ABC gavels Hemingson for dramedy

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Comedy writer-producer David Hemingson is returning to his legal roots with a one-hour dramedy project that has landed at ABC with a put pilot commitment after healthy bidding by several networks.

The untitled show focuses on a diverse group of hard-living, hard-working young associates at a high-profile law firm and the eccentric, aggressive and ambitious partners that dominate and complicate their lives. It is produced by 20th Century Fox Television, where Hemingson has an overall deal.

During the past 10 years, Hemingson has worked on such half-hour comedies as NBC's "Just Shoot Me," CBS' "How I Met Your Mother" and Fox's animated "Family Guy" and "American Dad." He also created Fox's comedy series "Kitchen Confidential."

But before making a name for himself as a TV writer, Hemingson spent three years working as a lawyer.

He began pursuing a career in entertainment while he was still a student at Columbia Law School. But at the time, his aspirations were focused entirely on entertainment law.

Hemingson was well on his way when, after graduation, he beat hundreds of other candidates to land an associate position at Loeb & Loeb in Los Angeles.

"They were exciting, exhilarating times for me," he recalled of his years at the law firm where he often had to put in 24-hour workdays, barely having time to change his shirt after all-nighters in the office.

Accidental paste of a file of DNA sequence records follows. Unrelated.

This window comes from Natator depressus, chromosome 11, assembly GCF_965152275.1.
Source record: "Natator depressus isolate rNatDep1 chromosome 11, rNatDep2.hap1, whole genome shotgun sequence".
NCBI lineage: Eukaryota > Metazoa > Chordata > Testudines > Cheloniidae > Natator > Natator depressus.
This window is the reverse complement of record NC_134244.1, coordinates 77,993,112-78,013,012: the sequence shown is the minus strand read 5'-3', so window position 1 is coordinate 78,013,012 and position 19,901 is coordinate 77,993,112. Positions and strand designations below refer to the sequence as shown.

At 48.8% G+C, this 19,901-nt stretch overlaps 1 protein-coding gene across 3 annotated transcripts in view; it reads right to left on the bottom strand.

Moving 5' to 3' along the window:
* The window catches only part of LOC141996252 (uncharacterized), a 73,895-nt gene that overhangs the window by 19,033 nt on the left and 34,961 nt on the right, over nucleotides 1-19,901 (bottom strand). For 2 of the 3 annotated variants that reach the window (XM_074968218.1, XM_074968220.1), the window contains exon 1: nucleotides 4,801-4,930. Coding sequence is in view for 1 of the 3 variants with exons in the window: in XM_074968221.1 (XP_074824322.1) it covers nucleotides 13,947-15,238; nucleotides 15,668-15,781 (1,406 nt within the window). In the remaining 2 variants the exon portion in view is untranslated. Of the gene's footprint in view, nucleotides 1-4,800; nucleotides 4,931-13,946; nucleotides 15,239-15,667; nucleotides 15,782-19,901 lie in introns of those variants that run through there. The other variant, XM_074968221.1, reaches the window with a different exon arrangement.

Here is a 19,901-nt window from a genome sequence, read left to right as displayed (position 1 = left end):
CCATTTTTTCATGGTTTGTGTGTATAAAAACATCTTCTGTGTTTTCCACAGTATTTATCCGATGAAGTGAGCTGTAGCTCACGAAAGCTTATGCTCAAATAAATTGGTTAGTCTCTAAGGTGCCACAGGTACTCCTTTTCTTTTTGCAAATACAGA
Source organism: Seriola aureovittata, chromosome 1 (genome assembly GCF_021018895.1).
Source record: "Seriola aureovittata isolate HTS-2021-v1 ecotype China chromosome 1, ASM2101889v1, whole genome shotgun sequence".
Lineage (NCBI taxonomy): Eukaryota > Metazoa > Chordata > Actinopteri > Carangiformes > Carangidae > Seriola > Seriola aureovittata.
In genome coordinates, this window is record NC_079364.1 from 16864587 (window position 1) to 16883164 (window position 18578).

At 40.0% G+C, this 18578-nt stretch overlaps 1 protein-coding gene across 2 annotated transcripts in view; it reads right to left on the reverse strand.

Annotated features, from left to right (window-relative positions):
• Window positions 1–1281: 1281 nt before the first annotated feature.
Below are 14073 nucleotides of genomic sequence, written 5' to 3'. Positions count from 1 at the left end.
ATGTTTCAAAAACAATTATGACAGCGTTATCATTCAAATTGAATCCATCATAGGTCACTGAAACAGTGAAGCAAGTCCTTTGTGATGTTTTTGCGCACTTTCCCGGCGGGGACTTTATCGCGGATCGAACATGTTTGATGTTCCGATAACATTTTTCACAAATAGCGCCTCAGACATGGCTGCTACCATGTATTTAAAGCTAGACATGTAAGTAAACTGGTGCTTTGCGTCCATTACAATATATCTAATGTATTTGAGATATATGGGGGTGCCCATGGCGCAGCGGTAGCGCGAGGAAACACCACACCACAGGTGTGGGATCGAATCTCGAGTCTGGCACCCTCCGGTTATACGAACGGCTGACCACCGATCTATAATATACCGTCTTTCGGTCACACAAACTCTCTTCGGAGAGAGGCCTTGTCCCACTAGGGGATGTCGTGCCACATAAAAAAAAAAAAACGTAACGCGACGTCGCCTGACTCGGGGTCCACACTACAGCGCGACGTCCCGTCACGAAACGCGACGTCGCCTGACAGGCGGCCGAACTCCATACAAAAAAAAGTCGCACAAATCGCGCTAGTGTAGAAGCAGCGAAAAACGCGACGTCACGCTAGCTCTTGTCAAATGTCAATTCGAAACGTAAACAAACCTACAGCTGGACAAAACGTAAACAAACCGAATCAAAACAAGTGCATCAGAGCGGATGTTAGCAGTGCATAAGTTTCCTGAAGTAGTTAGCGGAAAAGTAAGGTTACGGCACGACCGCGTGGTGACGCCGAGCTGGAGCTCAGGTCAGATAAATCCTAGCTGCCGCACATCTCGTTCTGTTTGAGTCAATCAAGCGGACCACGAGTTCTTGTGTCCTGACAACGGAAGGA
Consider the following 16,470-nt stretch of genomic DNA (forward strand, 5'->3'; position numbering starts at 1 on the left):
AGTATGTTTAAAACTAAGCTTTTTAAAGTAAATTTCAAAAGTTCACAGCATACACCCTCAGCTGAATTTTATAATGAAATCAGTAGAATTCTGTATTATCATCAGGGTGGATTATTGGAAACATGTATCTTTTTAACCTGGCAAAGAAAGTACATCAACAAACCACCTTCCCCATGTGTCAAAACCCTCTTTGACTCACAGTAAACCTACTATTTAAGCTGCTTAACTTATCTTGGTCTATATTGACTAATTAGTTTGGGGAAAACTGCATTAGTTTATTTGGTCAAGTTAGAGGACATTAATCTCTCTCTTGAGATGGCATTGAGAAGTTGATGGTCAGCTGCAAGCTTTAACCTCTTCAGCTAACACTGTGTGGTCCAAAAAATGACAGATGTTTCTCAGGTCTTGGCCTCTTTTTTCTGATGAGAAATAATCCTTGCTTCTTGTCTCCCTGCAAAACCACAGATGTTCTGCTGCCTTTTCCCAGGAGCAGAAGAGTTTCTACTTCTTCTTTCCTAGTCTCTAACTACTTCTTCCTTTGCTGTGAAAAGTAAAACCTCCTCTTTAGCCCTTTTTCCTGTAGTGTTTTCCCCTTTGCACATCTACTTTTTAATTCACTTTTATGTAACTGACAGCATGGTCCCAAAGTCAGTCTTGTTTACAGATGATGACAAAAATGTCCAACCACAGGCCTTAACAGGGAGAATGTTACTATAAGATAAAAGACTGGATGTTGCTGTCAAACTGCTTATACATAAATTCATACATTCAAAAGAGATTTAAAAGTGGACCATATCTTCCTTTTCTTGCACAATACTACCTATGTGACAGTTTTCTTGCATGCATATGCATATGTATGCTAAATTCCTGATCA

Hemingson's show for ABC is not based on his experience at Loeb & Loeb but is inspired by an amalgam of people he has met in the legal circles, with a focus on the young associates he knew working around town.

"We were a ragtag family of 25-year-olds in the dream capital of the world, finding and reinventing ourselves and dealing with the huge personalities of our clients and our bosses," he said.

A couple of years into his tenure as an entertainment attorney, Hemingson found himself more attracted to writing TV shows than making deals for them. He wasn't a novice at comedy writing, having penned shows at Columbia, and he had the example of a couple of his law school friends who already were working as writers. But it wasn't until one of his closest friends, a lawyer, died in an accident, that Hemingson made the career-changing decision to leave law and became a writer.

"This is something that is in your heart, (and) you shouldn't postpone it," he said of the moment he made up his mind.

Hemingson never looked back. After struggling for six months, living off the money he'd saved in his final year as a lawyer, a chance meeting at a cocktail party in New York led to his first writing gig as a story editor on the Nickelodeon comedy "The Adventures of Pete & Pete."

Coincidentally, it was his legal training that landed him the job. As a test, he was sent a script he needed to fix, something he approached as writing a legal brief. It worked.

Hemingson said he has never regretted his career switch and is very happy being a writer and producer. "But I also cherish the time I spent as a lawyer," he said. "I learned a great deal about people and personalities."

Hemingson, who wrote and executive produced the half-hour comedy pilots "The Call" for ABC and the animated "Two Dreadful Children" for Fox this past development season, is repped by Endeavor and attorney Cliff Gilbert-Lurie.
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